The future of professional content, ad infinitum
It was another knock-down, drag-out fight--this time at Stanford. But there are more urgent issues in a debate that still doesn't have answers.
PALO ALTO, Calif.--It was only a matter of time before the crazy guy in the front row blew up. He had been fidgeting in his seat all morning. All it took was for author Andrew Keen to bemoan the public's loss if more struggling newspapers bite the dust.
Then it was Mount Vesuvius in the flesh with Nutsy Fagin shouting from his seat about a tangled conspiracy involving Gary Webb and the CIA and journalistic cover-ups. If you don't recall, Webb was an investigative reporter who authored a series of 1996 pieces for the San Jose Mercury News, reporting on a CIA link to Nicaraguan drug dealers in Los Angeles. The paper later distanced itself from the articles, and Webb wound up dead from what the police said was a self-inflicted gunshot to the head.
The outburst was the highlight of the day during an otherwise predictable panel discussion on the "future of professionally created content" down here at Stanford. Actually, a better promotional tagline would have been "Beat up on Andrew Keen Saturday. Come and get some."
Then again, this is old hat for Keen, the author of The Cult of the Amateur: How Today's Internet is Killing our Culture. The book's marketing director purposely chose a title designed to antagonize the maximum number of people in Silicon Valley--and boy, did that wish come true. For a while, I was sure some locals would invite the media to witness Andrew Keen pinata parties where the assembled could take a whack just for the hell of it.
Keen's book offers an acerbic take on the Internet's impact on the larger culture--especially as it touches the wider world of media. Critics, who seized on the holes in his narrative, have dismissed the book as a transparent polemic. Well, Keen on Saturday was back in the belly of the beast. The guy's been doing the book circuit for the last year and has learned how to give as good as he gets. But halfway into this, I started mumbling the Rodney King line about getting along already. Why can't so many smart people move past this stale debate already? I was sure the controversy had exhausted itself. Apparently not.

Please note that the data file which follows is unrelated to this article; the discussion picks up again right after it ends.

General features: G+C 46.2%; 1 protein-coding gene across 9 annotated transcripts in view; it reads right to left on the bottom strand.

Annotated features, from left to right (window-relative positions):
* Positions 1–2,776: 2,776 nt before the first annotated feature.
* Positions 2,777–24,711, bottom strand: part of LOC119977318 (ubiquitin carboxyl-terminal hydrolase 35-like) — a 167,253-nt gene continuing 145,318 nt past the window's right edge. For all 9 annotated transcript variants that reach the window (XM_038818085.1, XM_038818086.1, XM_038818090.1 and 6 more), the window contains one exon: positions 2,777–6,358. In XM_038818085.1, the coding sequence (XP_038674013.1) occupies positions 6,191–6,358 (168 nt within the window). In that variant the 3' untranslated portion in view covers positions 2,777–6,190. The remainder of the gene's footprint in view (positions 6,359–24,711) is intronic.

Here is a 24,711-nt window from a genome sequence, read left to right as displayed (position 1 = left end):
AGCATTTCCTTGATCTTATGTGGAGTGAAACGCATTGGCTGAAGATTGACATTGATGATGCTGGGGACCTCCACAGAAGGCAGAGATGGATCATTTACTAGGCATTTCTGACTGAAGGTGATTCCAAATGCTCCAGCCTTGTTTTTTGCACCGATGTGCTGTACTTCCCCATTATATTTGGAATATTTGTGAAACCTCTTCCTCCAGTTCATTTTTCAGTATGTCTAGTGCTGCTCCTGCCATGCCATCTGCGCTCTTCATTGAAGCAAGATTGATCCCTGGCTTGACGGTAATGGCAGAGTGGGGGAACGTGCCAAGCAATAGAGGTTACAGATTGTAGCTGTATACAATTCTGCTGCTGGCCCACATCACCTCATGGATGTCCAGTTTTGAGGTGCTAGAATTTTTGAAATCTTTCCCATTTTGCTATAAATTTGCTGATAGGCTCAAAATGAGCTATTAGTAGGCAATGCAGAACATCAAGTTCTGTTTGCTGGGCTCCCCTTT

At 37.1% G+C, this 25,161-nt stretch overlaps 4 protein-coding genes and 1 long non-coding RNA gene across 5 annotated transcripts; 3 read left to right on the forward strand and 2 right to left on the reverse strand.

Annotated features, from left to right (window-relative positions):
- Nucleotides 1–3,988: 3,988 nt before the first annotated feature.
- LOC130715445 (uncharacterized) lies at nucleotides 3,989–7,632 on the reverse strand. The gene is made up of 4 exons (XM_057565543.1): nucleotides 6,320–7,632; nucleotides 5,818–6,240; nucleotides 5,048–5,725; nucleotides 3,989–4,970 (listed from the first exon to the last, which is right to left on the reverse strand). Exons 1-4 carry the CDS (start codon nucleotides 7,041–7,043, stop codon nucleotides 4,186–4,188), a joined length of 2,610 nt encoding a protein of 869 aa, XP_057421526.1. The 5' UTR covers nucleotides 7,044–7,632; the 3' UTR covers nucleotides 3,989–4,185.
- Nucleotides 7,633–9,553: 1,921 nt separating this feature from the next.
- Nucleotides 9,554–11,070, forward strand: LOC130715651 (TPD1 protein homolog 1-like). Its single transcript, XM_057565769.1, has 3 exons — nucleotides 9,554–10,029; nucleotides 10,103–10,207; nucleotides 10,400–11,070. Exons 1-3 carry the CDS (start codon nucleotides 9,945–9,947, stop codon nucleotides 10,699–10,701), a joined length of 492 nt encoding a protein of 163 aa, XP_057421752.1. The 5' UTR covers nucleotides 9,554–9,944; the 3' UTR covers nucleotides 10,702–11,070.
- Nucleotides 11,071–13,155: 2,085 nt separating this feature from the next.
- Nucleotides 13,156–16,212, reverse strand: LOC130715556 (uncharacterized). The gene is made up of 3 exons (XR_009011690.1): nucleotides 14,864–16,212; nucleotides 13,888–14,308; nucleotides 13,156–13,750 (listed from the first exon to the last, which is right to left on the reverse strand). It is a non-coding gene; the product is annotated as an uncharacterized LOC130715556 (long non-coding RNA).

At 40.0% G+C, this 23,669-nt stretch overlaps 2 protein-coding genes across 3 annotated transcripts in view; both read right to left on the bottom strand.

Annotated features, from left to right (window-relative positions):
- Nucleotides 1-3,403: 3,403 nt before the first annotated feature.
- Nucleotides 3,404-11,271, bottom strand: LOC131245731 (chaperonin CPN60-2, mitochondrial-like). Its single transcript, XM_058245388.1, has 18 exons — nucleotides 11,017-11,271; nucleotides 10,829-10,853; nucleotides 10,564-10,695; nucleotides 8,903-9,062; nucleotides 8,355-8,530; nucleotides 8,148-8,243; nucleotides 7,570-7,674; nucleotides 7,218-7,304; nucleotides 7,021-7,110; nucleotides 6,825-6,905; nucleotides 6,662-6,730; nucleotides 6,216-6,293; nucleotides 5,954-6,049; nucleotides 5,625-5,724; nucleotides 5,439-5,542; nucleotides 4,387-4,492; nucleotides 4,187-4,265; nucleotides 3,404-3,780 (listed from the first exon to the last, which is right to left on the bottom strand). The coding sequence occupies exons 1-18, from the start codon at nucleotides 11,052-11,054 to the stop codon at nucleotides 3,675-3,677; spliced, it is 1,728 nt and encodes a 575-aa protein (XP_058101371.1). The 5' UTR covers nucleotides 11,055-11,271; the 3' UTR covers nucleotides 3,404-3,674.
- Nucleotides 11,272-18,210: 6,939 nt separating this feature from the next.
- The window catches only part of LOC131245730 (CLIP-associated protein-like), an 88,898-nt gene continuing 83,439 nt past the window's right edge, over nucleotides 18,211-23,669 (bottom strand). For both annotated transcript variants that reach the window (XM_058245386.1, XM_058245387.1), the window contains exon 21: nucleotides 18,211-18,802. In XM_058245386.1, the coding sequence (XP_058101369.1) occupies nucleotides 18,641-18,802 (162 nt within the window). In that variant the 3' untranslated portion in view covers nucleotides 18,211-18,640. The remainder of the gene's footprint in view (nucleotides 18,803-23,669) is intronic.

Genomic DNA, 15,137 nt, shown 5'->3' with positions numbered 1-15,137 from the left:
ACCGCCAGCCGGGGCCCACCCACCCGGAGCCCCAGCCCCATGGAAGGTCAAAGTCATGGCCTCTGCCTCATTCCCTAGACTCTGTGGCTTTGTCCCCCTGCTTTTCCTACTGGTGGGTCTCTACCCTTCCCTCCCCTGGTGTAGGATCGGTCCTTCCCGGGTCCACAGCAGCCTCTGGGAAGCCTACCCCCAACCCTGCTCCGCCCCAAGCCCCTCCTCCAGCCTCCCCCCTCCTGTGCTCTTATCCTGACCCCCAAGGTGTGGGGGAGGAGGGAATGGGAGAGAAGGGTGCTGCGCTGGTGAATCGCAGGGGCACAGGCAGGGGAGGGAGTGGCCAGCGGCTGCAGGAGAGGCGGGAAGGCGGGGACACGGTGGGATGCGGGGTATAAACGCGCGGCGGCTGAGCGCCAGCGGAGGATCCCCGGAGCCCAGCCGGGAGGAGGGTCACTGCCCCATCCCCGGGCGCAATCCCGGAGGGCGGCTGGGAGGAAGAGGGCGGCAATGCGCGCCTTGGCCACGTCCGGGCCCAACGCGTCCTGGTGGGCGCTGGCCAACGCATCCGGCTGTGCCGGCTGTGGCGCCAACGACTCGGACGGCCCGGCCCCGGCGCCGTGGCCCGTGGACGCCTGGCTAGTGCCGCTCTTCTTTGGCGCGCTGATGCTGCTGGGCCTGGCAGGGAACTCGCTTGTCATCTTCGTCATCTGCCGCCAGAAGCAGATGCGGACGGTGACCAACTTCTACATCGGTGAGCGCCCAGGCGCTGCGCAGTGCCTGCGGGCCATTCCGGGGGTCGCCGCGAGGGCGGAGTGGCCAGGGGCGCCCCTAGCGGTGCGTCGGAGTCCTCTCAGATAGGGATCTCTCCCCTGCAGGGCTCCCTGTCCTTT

So it was that Stanford gathered Keen alongside Larry Lessig; Hal Varian, a professor-turned-chief economist at Google; Tom Rubin, who is in charge of copyright legal policy at Intel; and Paul Cappuccio, the chief legal officer at Tim Warner, to consider the question.
As if they would shed new light.
Truth be told, this remains a debate primarily between the elites and for the elites. These folks are ready to talk this topic to death, though the forums often degrade into personal slugfests.
Saturday's face-off was little different. Lessig, who is fiercely smart and a professor of law at Stanford Law School, got skewered in The Cult of the Amateur, and this was payback time. He had fun pointing out mistakes in the book, which Lessig reminded the audience was "professionally produced content." And if it was so riddled with mistakes, what does that suggest about how the traditional system works? Yes, he allowed, many blogs are "crappy" but the professional world can be just as bad as that of the amateur. It's hard to dispute the good professor.
When the focus of the debate shifted, Lessig brought up a more provocative point: Is the golden age of newspapers, when journalists "could write the truth and not fear retaliation," over? I'm not convinced that's entirely the case, but the signposts point to trouble ahead. In the last several years, we've watched the increasingly flimsy line between church and state at many newspapers come under more pressure. Recall the Los Angeles Times' horrid profit-sharing arrangement with the Staples Center a few years back and the editorial rebellion it triggered. Since then, a succession of LA Times edit chiefs have struggled to contain the publishing moguls' cupidity and stupidity. I'm afraid they'll lose that fight.
Jeff Jarvis, who was not here, has written eloquently about how mainstream newspapers can redefine themselves in the Internet era. But is there enough urgency at old institutions like the LA Times or The New York Times to order a remake as digital companies where they become more of a platform for local news? Per Jarvis: "This means that the staff must change radically as roles evolve from producing content to organizing, enabling, and educating collaborative and distributed networks." That sounds like a sensible way to reverse a trend that very few people believe will be in the public interest. Not even the crazy guy in the front row.